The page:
11. Resistivity and adhesive strength of thin film metallizations on single crystal quartz.

    PubMed

    Vianco, P T; Sifford, C H; Romero, J A

    1997-01-01

    Resistivity and adhesive strength were measured for the thin films 450 A Cr-1800 A Au, 450 A Cr-1000 A Mo-1800 A Au, 450 A Cr-1000 A Ni-1800 A Au, 450 A Mo-1800 A Au, 1800 A Au, and 2000 A Al on z-and AT-oriented single crystal quartz substrates in the as-deposited condition as well as after thermal annealing at 380 degrees C and 450 degrees C for 30 min in air or vacuum. The Cr-Au films exhibited significant resistivity increases after thermal annealing which were caused by the interdiffusion of Cr and Au. Barrier layers of Mo or Ni limited such increases after heat treatment. The Mo-Au, Au, and Al films exhibited resistivity decreases following thermal annealing. The mean adhesive strengths of the Cr-Au, Cr-Mo-Au, and Cr-Ni-Au films were excellent in the as-deposited and annealed conditions, ranging from 41 MPa to 70 MPa. The Mo-Au and Au films maintained relatively poor adhesion under all circumstances. Heat treatment improved the poor adhesive strength of the as-deposited Al films to values exceeding 63 MPa. Resistivity and adhesive strengths did not differ significantly between the z- and AT-oriented substrates. PMID:18244122

  12. Influence of superconductor film composition on adhesion strength of coated conductors

    SciTech Connect

    Kesgin, Ibrahim; Khatri, Narayan; Liu, Yuhao; Delgado, Louis; Galstyan, Eduard; Selvamanickam, Venkat

    2015-11-20

    The effect of high temperature superconductor (HTS) film composition on the adhesion strength of rare- earth barium copper oxide coated conductors (CCs) has been studied. It has been found that the mechanical integrity of the superconductor layer is very susceptible to the defects especially those along the ab plane, probably due to the weak interfaces between the defects and the matrix. Gd and Y in the standard composition were substituted with Sm and the number of in-plane defects was drastically reduced. Consequently, a four-fold increase in adhesion or peeling strength in Sm-based CCs was achieved compared to the standard GdYBCO samples.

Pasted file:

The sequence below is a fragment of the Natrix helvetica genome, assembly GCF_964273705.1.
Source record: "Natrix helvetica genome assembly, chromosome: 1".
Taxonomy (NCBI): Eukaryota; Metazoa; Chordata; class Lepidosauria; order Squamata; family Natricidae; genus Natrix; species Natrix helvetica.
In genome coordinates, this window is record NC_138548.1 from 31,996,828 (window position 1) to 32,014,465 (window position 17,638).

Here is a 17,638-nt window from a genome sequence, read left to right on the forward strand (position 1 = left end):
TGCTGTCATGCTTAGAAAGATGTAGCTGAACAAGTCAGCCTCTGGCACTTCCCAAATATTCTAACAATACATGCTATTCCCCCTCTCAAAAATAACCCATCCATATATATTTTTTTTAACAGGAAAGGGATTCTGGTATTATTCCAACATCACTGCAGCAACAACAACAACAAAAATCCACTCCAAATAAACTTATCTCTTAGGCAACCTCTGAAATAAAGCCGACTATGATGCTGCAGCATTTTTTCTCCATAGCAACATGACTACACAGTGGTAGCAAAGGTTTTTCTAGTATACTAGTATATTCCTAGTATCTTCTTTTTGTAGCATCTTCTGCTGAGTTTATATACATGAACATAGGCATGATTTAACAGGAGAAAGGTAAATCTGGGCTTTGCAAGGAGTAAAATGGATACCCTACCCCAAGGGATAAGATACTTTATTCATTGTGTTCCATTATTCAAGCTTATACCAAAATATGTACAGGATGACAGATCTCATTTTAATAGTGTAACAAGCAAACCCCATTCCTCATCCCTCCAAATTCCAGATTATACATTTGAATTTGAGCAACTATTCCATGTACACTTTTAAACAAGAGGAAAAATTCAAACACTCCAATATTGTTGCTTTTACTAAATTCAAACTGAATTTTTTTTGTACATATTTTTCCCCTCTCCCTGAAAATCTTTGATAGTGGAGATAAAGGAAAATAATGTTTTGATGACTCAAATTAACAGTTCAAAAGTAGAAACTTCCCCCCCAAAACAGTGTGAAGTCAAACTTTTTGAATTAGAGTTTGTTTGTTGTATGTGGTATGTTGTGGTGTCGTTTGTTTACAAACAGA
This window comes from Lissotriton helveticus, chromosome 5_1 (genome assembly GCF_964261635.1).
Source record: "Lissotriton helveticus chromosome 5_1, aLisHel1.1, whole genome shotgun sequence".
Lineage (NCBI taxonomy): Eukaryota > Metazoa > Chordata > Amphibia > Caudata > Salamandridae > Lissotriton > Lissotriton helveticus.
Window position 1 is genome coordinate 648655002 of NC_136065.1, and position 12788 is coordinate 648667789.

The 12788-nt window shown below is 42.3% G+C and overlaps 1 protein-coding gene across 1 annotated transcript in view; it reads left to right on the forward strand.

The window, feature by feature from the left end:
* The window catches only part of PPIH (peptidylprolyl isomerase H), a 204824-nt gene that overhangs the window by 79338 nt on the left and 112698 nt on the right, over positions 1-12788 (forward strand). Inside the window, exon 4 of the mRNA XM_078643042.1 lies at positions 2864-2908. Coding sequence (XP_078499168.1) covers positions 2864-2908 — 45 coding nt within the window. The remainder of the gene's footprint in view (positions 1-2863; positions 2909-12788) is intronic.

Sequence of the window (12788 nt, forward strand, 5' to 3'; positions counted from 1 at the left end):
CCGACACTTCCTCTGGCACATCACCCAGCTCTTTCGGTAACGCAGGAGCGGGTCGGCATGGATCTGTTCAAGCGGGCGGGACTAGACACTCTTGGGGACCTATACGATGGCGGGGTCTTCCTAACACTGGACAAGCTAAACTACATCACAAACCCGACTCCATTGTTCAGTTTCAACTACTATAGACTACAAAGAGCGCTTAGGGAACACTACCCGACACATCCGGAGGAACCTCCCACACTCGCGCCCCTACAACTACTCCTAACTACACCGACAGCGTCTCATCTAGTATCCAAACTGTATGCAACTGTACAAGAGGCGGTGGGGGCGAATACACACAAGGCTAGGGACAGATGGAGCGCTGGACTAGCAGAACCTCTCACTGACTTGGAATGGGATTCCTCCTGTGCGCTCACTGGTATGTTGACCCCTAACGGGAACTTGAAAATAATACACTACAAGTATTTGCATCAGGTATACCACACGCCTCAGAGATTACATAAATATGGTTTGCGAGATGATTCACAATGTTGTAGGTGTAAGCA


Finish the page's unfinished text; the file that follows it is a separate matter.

13. Effect of Molecular Flexibility upon Ice Adhesion Shear Strength

    NASA Technical Reports Server (NTRS)

    Smith, Joseph G.; Wohl, Christopher J.; Kreeger, Richard E.; Palacios, Jose; Knuth, Taylor; Hadley, Kevin

    2016-01-01

    Ice formation on aircraft surfaces effects aircraft performance by increasing weight and drag leading to loss of lift. Current active alleviation strategies involve pneumatic boots, heated surfaces, and usage of glycol based de-icing fluids. Mitigation or reduction of in-flight icing by means of a passive approach may enable retention of aircraft capabilities, i.e., no reduction in lift, while reducing the aircraft weight and mechanical complexity. Under a NASA Aeronautics Research Institute Seedling activity, the effect of end group functionality and chain length upon ice adhesion shear strength (IASS) was evaluated with the results indicating that chemical functionality and chain length (i.e. molecular flexibility) affected IASS. Based on experimental and modeling results, diamine monomers incorporating molecular flexibility as either a side chain or in between diamine functionalities were prepared, incorporated into epoxy resins that were subsequently used to fabricate coatings on aluminum substrates, and tested in a simulated icing environment. The IASS was found to be lower when molecular flexibility was incorporated in the polymer chain as opposed to a side chain.

  14. Enhancing the adhesion strength of micro electroforming layer by ultrasonic agitation method and the application.

    PubMed

    Zhao, Zhong; Du, Liqun; Tao, Yousheng; Li, Qingfeng; Luo, Lei

    2016-11-01